Wednesday, December 3, 2008

The Eastern Accent

Does anyone recall the Eastern Accent, a now-defunct Eastern Kentucky University newspaper? It began in 1978 and only lasted a little over a year.

The Accent was sometimes rather idiosyncratic and primitive in its approach, with strange features like a regular column "written" by the editor's dog. The whole enterprise seemed especially quirky next to the comparatively slick Eastern Progress paper. (Why did anyone think a campus of EKU's size could support two school papers, when there was precious little news to report in the first place? I do not know the answer.)

The publisher, David Shew, just happened to be the son of Randall Shew, the publisher of The Richmond Register, the local newsdaily in Richmond. The Accent was reportedly printed on the Register's presses and, in fact, used identical fonts, layout, and style. It's possible they hoped to somehow eclipse the Progress and eventually become EKU's sole or primary paper. But it didn't happen.

But what really intrigued many of us about the paper was that they, in an apparent cost-cutting gambit, let a very young local elementary schoolkid from Model Laboratory School draw the paper's comics. Not once or twice as a cute gimmick, but on an ongoing basis. Most of the comics were surrealist swipes from Charles Schulz' Peanuts characters, but there was also "Fighto the Super Dog" and other oddities.

I recently spoke to that very same local elementary schoolkid, who is now in his 30s and operates from a bunker in an undisclosed location. On his early comics career, he had this to say:

"The Accent was hit with a "cease and desist" order… basically, the Syndicate didn't care that there was a nine year old boy who idolized Charles M. Schulz and was one of the biggest fans of "Peanuts" and wanted to express his love of the comic in this manner. It was infringing on the property of the Syndicate, and that was simply not allowed. However, since the newspaper wasn't really making money (it was given away for free) and it was, after all, being drawn by a nine year old who didn't quite understand the situation, certain changes had to be made if the comic strips were to continue: It could not be called "Peanuts" and the characters could not be named. I suppose they weren't too worried about the issue of the likenesses being infringed upon; my artwork wasn't that good.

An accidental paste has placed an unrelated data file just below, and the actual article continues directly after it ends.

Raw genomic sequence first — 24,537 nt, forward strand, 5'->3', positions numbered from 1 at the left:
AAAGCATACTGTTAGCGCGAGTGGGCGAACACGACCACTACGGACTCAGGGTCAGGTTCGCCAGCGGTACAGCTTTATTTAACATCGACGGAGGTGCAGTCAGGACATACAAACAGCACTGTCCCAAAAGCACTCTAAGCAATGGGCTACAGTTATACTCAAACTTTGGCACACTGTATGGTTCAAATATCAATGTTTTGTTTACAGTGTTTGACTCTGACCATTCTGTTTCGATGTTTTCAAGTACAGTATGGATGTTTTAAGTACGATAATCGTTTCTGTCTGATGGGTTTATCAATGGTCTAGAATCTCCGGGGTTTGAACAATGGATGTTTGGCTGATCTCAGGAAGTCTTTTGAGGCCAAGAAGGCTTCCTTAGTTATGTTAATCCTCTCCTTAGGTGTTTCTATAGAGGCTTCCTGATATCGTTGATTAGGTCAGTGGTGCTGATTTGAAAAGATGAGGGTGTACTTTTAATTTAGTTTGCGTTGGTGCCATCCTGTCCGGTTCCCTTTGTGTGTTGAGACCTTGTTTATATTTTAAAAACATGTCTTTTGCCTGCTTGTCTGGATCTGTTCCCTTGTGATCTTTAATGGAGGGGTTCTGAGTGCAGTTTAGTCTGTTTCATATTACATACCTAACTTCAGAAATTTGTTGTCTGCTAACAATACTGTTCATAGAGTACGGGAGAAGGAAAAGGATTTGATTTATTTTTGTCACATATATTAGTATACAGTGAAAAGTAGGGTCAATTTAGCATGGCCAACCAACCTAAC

And so, on January 29, 1979, a new era began … the comic strip known as "Weanuts". Hey, the Syndicate only said that the strip was not to be called "Peanuts"… this became a running gag for the next few weeks, as each week's strip had a different title, based on the theme of nuts … "Walnuts" … "Brazil Nuts" … "Spanish Nuts" … "Mixed Nuts" … "More Nuts" … apparently, the Syndicate was not amused, because they apparently griped enough that I was asked to do "something else" for the comic strip. And so, on April 2, 1979, my last "Peanuts"-inspired strip ran, the final part of a monumental three-part epic featuring Charlie Brown versus a fortune-telling vending machine that explodes on him, not once, but twice.

Unfortunately, the next school year, The Eastern Progress decided to go in a different direction and (wisely) decided not to bring me back as a regular feature. Oh well."

Does anyone out there still have copies of the Accent? Please let us know!

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